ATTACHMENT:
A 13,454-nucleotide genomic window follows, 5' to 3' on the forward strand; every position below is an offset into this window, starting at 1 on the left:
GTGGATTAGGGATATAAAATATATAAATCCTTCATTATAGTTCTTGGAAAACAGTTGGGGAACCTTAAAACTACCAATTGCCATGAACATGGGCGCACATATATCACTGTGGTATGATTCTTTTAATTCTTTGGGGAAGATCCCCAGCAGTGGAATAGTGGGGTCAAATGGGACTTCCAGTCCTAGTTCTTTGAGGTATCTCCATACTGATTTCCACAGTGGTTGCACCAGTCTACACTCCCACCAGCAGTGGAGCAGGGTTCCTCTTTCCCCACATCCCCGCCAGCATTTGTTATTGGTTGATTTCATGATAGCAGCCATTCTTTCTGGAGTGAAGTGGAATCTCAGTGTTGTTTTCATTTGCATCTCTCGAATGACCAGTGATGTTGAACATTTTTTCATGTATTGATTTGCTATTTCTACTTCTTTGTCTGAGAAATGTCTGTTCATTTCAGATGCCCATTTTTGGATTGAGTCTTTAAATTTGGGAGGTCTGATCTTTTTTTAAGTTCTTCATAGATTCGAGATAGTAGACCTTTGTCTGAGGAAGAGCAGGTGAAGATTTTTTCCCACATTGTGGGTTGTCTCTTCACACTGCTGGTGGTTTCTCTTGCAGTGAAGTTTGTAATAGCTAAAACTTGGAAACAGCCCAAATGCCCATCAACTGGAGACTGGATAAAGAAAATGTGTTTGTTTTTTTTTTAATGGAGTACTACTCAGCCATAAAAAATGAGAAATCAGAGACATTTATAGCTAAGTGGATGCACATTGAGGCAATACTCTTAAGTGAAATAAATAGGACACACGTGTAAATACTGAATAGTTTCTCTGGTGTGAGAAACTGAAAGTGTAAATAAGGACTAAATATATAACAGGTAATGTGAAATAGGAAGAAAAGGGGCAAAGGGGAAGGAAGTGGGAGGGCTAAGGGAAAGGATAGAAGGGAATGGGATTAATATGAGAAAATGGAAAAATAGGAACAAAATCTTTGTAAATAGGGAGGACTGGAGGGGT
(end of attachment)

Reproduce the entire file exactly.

A 13,454-nucleotide genomic window follows, 5' to 3' on the forward strand; every position below is an offset into this window, starting at 1 on the left:
GTGGATTAGGGATATAAAATATATAAATCCTTCATTATAGTTCTTGGAAAACAGTTGGGGAACCTTAAAACTACCAATTGCCATGAACATGGGCGCACATATATCACTGTGGTATGATTCTTTTAATTCTTTGGGGAAGATCCCCAGCAGTGGAATAGTGGGGTCAAATGGGACTTCCAGTCCTAGTTCTTTGAGGTATCTCCATACTGATTTCCACAGTGGTTGCACCAGTCTACACTCCCACCAGCAGTGGAGCAGGGTTCCTCTTTCCCCACATCCCCGCCAGCATTTGTTATTGGTTGATTTCATGATAGCAGCCATTCTTTCTGGAGTGAAGTGGAATCTCAGTGTTGTTTTCATTTGCATCTCTCGAATGACCAGTGATGTTGAACATTTTTTCATGTATTGATTTGCTATTTCTACTTCTTTGTCTGAGAAATGTCTGTTCATTTCAGATGCCCATTTTTGGATTGAGTCTTTAAATTTGGGAGGTCTGATCTTTTTTTAAGTTCTTCATAGATTCGAGATAGTAGACCTTTGTCTGAGGAAGAGCAGGTGAAGATTTTTTCCCACATTGTGGGTTGTCTCTTCACACTGCTGGTGGTTTCTCTTGCAGTGAAGTTTGTAATAGCTAAAACTTGGAAACAGCCCAAATGCCCATCAACTGGAGACTGGATAAAGAAAATGTGTTTGTTTTTTTTTTAATGGAGTACTACTCAGCCATAAAAAATGAGAAATCAGAGACATTTATAGCTAAGTGGATGCACATTGAGGCAATACTCTTAAGTGAAATAAATAGGACACACGTGTAAATACTGAATAGTTTCTCTGGTGTGAGAAACTGAAAGTGTAAATAAGGACTAAATATATAACAGGTAATGTGAAATAGGAAGAAAAGGGGCAAAGGGGAAGGAAGTGGGAGGGCTAAGGGAAAGGATAGAAGGGAATGGGATTAATATGAGAAAATGGAAAAATAGGAACAAAATCTTTGTAAATAGGGAGGACTGGAGGGGT